In addition to reading my own blog posts, I have been greatly encouraged to read other blogs and articles which relate to mental health (broadly speaking) and wanting to make use of my A-N subscription. A preliminary search for ‘mental health’ produced 24 different search items including events, conversations and other resources.
I’m particularly drawn to artists who express facets of their own mental health through their work or have experience of undertaking therapy themselves. For instance, I have really enjoyed reading Alistair Gentry’s article about London-based artist Liz Atkin who creates work both in response to and as a way of coping with compulsive behaviours. These descriptions are acutely personal and brave given that talking about one’s own social and emotional wellbeing can be very difficult. In Aitkin’s case, it can be hard to capture one’s own struggles with anxiety in a way that feels accessible and resonant with others who have not had the same experiences, as well as those who have. Speaking publicly in this way can also spark opposition from others which might negatively impact upon the individual’s mental health, making them reticent about speaking out in the future. Gentry’s article also highlights this issue. He describes that,
‘Of the many artists I spoke to as part of my recent research into the experiences and strategies of artists who experience mental health problems, one of the few who was prepared to speak openly about her experiences was Liz Atkin.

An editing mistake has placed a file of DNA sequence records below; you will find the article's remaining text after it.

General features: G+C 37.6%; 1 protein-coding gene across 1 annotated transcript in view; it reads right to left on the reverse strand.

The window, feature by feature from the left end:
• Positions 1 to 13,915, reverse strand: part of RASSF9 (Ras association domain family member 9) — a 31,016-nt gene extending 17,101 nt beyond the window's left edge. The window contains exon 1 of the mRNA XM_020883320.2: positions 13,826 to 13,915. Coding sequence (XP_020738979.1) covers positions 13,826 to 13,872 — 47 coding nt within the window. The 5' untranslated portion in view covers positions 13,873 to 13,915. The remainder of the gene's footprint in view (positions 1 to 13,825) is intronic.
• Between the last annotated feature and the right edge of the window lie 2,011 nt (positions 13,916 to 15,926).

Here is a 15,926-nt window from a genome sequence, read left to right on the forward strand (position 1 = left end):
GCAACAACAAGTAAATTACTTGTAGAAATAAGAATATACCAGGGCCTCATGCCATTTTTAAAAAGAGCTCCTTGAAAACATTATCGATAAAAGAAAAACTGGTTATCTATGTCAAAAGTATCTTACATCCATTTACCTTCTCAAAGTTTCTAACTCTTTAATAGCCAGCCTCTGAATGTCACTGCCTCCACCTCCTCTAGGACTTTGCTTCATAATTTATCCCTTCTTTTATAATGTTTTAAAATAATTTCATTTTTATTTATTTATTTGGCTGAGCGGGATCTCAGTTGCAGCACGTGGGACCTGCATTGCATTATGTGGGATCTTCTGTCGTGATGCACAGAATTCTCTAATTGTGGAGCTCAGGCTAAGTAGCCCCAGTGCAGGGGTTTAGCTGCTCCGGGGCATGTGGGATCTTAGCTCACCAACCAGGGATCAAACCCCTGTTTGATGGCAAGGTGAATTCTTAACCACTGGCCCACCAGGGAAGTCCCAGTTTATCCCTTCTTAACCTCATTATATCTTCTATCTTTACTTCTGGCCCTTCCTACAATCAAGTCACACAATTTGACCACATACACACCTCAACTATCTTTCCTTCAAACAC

This reticence is not particularly surprising, given that many artists and arts workers told me they had heard first-hand a wide range of deeply unsympathetic comments about themselves or about mental illness in general from colleagues’
I myself have veered away from elaborating upon my own mental health due to fears that someone I work with, in a therapeutic context, might read this. I am sure that I could speak more freely were I to write anonymously or under a pseudonym. A while back someone sent me a resource called A Psychotherapist’s Guide to Facebook and Twitter: Why Clinicians Should Give a Tweet!. I referred to it in one of my first blog posts in 2012 and it would be useful to revisit it again.
On other hand, this blog has never been about exploring my mental health, but looking more broadly at the parameters of art and therapy as a therapist in-training.
Gentry, A. (2018). Artists and mental health: Liz Atkin, #CompulsiveCharcoal artist – a-n The Artists Information Company. [online] a-n The Artists Information Company. Available at: https://www.a-n.co.uk/resource/artists-mental-health-liz-atkin-compulsivecharcoal-artist/ [Accessed 16 Aug. 2018].